Chapter 21 - Domestic Management of the Sick Room
Choice of the Sick Room
Freezing Mixtures
Bed Sores
Diet in Disease and Convalescence
Fluid Aliments

21.7 Diet in Disease and Convalescence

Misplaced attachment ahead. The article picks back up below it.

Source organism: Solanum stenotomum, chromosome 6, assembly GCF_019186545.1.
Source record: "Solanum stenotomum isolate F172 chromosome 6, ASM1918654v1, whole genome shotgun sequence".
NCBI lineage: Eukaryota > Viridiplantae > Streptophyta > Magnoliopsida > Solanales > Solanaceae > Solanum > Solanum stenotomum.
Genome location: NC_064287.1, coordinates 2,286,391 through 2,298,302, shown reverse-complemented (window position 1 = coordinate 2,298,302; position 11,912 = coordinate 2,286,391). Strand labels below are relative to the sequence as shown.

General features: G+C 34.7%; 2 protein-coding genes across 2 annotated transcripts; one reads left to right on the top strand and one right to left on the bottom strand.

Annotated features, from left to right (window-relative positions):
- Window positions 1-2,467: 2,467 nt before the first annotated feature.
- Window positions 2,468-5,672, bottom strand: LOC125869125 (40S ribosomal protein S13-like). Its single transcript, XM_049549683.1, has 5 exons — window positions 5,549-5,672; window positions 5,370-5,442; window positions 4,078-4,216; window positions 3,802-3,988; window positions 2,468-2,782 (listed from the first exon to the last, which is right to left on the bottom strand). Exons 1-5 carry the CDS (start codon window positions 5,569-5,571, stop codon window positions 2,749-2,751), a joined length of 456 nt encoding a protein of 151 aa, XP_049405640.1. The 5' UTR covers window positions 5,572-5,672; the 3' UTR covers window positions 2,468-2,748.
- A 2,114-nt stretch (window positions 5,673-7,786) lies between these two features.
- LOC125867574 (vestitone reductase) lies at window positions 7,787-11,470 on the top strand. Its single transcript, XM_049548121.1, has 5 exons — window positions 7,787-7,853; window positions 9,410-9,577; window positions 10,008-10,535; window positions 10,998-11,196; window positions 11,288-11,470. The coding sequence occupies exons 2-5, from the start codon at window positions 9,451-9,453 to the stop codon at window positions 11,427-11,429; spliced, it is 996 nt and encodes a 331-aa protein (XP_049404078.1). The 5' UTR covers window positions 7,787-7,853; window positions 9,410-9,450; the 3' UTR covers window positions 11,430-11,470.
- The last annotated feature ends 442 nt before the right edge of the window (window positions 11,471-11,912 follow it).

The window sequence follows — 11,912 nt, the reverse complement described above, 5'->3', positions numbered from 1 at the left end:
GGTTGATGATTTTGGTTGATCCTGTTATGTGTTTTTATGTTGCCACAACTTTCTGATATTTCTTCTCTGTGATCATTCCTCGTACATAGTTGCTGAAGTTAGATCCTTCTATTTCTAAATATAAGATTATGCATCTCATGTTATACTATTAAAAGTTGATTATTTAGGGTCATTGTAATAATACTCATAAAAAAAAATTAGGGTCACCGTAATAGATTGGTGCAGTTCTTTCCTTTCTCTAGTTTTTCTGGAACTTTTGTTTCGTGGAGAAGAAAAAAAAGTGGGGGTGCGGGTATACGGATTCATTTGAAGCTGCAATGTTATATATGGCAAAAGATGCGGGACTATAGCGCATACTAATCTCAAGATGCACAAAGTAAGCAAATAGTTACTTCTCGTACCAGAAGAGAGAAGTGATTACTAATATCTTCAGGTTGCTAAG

Diet,ect. in Disease and Convalsecence In numerous instances, much hazard often exists after disease has disappeared, and when the patient is declared convalescent; and as this period in the removal of diseases is left to the management either of the patient himself or of his friends, some general remarks respecting it, and also in reference to particular diseases, are requisite. In every recovery from sickness, whether external or internal, before the salutary advantages obtained from the treatment be confirmed, the organ or part which has suffered must be either left at rest or be used, according to the nature of the case. Thus, if any part have suffered from inflammation, it must not be used for some time after the inflammation is subdued. If the eyes have suffered, the person must neither read nor write, nor expose the eyes to the heat of the fire, nor to a strong light, until some days after every trace of the disease has disappeared. If the arm has been affected it must be kept at rest; and if the leg, not only should walking be refrained from, but the limb should be placed rather higher than the trunk of the body. If the previous disease has affected the brain, every mental exertion must be avoided; and so on, whatever may be the organ which has especially suffered. Even when the exercise of the organ is resumed, it should not be carried to fatigue, nor, on any account, should it be such as to produce excitement. At the same time, it must not be forgotten that, in the treatment of external injuries, when it has been necessary to keep the limb long in a sling, in one position, as, for instance, in fractures, the muscles which bend the arm acquire from the habit a contraction which cannot be overcome by the antagonist muscles, owing to the length of time they have been on the stretch, weakening their contractile power. The arm, therefore, should be frequently taken from the sling, and, being rested upon the elbow, a moderate weight should be held in the hand, and friction with oil employed upon the contracted muscles. It is true that surgeons usually give directions for this operation, before they quit the management of the case; but surgeons, as well as physicians, are sometimes dismissed before the convalescence is complete; on which account, arms and limbs have remained contracted for life, from a want of the knowledge necessary to counteract the evil at an early stage. I say nothing respecting the continuance of remedies during convalescence from many diseases, except urging the necessity of regulating the bowels. The most important part of the management of convalescence certainly refers to air, exercise, and diet. The errors daily committed in all these matters, exert the most powerful influence in retarding complete restoration to health; and often, indeed, induce evils of a more formidable kind than the diseases from which the patients have just emerged. 1. Air. In every convalescence, whatever may have been the nature of the disease, if it has been so severe as to wear down the strength of the invalid, country air is essential. The benevolent Author of our existence has made medicinal the bills, the vales, the groves, and all the harmonies of nature; and in the repose of these man finds a balm, not only for a wounded spirit, but for his stricken body. In selecting a country residence for a convalescent, care must be taken to ascertain whether any source of malaria exists in the neighborhood; as, in that case, even if all other circumstances be favorable, the place is exceptionable. 2. Exercise. In convalescence, much caution is requisite in apportioning the exercise to the degree of returning strength. When the convalescent is still too feeble to take sufficient exercise on foot, the best substitute for it is riding horseback; but, as soon as walking can be borne, it should be preferred to either horse or carriage exercise. 3. Diet. In health, diet may be left, in a great degree, to the inclination or the taste, as far as regards the quality of the food; and, although diseases occasionally originate from repletion, yet, in general, the appetite may be considered as the best regulator of quantity, when the food is simple, and the appetite is not pampered by high seasoning and rich sauces. In disease, however, a very opposite rule is to be observed; the regulation of both the quantity and the quality of the food is of the utmost importance. The taste is often so perverted as to desire that which would prove injurious; and were appetite to be the guide of quantity, diseases would frequently not only be increased in severity, but life itself would be brought into jeopardy. As soon as solid animal food can be taken with impunity, that which is most digestible should be selected. An opinion has generally prevailed that gelatinous matters, and meats which readily yield jelly, such, for example, as veal and lamb, are the most easily digested, and at the same time are also the most nutritive. This is a mistake; for, with the exception of poultry, the flesh of young animals is stringy and of a lax fiber, and is even less easily digested than that of too old animals, which presents great density of texture. The middle aged animals afford the most digestible food. Nothing tends to lessen the density of the fiber of every kind of animal food so much as keeping it for a certain time before it is cooked. In this case the tenderness is the result of incipient decomposition or putrefaction; but the utmost caution is requisite to prevent this from advancing so far as to present the slightest trace of taint in the food of the convalescent. In the low state of vitality in convalescence, the change which commencing decomposition (putrefaction) causes, renders animal food in that condition a source likely to occasion either a relapse into the disease from which the patient has recovered, or to form a new disease. In examining the relative value of other articles of diet adapted for the sick and convalescent, the first which presents itself to our notice is Milk. As milk is the food of almost all young animals, its digestibility appears at once evident; and there can be little doubt that it is very digestible, when it is drunk immediately after it is drawn from the udder of the cow or the goat, before its components have time to separate. When this separation is effected, either spontaneously by time, or by means of rennet or other agents, its properties are altered, and its digestibility is lessened. Cream, when intimately united with the other components of milk, namely, the curd, or the caseous part, and the whey, is not the same substance as after its separation. In the milk, it is more easily digested, and is the most nutritive part of the milk. But in its separate state it is ill adapted either for the sick or convalescent except in the form of butter, which is not unwholesome unless it be eaten in excess or be melted. Although cream is not as digestible as milk, yet it is much less liable to turn acid in the stomach; it is often beneficial to dyspeptics, either alone or diluted with water. In the same manner the separate curd is indigestible; and whey itself, although highly nutritive, yet is flatulent; nevertheless, it is an excellent demulcent in many cases of disease. But none of the components of milk are equal to milk itself. It is often necessary, in convalescence, to dilute it with water. Eggs. It is not uncommon to hear that the yolk of a raw egg, beaten up with water and sugar, with the addition of a small quantity of white wine, is a light and nutritive aliment in convalescence, and even in some states of disease; but eggs are much less digestible in this form than when they are lightly boiled. In jaundice, however, arising from viscid mucus obstructing the orifice of the common duct, the yolk of a raw egg beaten up with cold water is serviceable. Fish, at least the white kind, stimulates much less than the flesh of land animals; hence it is a proper food for those laboring udder some acute diseases; and also for convalescents, when a sudden return to more stimulating food would prove hurtful. But it is not adapted for convalescents when the object is to bring up rapidly the strength of debilitated habits. Raw oysters have been erroneously supposed to be both easy of digestion and nutritive. The latter opinion is, in some degree, true; but the former is erroneous. Raw oysters are less digestible than plainly cooked oysters. Both are improper for the sick and for early convalescents. Lobsters, crabs, prawns, cray fish, scallops, and other shell fish, are still more objectionable. If fish of any kind be admissible, it should be simply boiled; fried fish is even worse for invalids than the outside or the brown of roasted meat. Vegetables. In reference to vegetable diet, it is only the mildest description of esculent roots that are fitted for the use of the sick. In preparing all of them for the sick room, they should be well boiled in two distinct waters, until they are soft and very soluble, and in a state not to leave un dissolved anything which could act as a mechanical irritant on the intestinal canal. When properly cooked, they are moderately nutritive, and free from any stimulant properties; and they are well adapted for the stomach of the sick, unless in cases in which the torpor of the organ is such as to permit them to run into acetous fermentation and to prove flatulent. Fruits. With respect to fruits, they produce the most diversified effects; and, consequently, are more or less proper for invalids, according to circumstances, either connected with themselves or with the condition of the patient at the time. The stone fruits, with the exception of the ripe peach, or the nectarine, are to be rejected. The apple tribe, except very soluble pears, are still less admissible. The apple, however, when roasted, and when the seeds and the hard central parts, as well as the skin, are removed, is less objectionable ; and, as it possesses laxative properties, the roasted apple is well adapted for the sick, when food is at all allowable, and when the bowels are torpid. The orange, if fully ripe, is grateful and wholesome to all invalids, and is only equaled in these qualities by the grape; but in using the orange, the pulp should be rejected. The juice of the grape fruit is good and refreshing, but care should be taken not to use any of the pulp, on account of its bitter taste. Care also should be taken not to swallow either the skin or the seeds, of the grape. Strawberries are a little stimulant, of easy digestion, and more cooling than the other small fruits; mulberries are also unexceptionable; but currants and gooseberries, and even raspberries, are not free from objection for invalids laboring under acute diseases. With the exception of oat and wheaten bread, especially that made from Franklin Mills flour (see receipt), all the varieties of farinaceous aliments may be regarded as modifications of starch, containing little nutritive matter, and therefore well adapted for the sick room. It has been supposed that arrow root, sago, tapioca, and similar substances, are very nutritive, because they form mucilage with boiling water; but this is not the fact; and were they very nutritive, they would be ill adapted for invalids. Rice, in every case where the stomach is in an acescent state, is preferable to the other farinaceous, because it is less fermentable. The farinaceous food which is ordered in the convalescence of children from acute diseases, is often made of bread so as to constitute pap. No description of food has a greater tendency than this to become sour; a quantity only sufficient for a single meal, therefore, should be made at a time; for what remains is always sour before the next meal; and even if the quantity be small, and it be mixed with fresh pap, it communicates its faculty of becoming sour to the whole mass.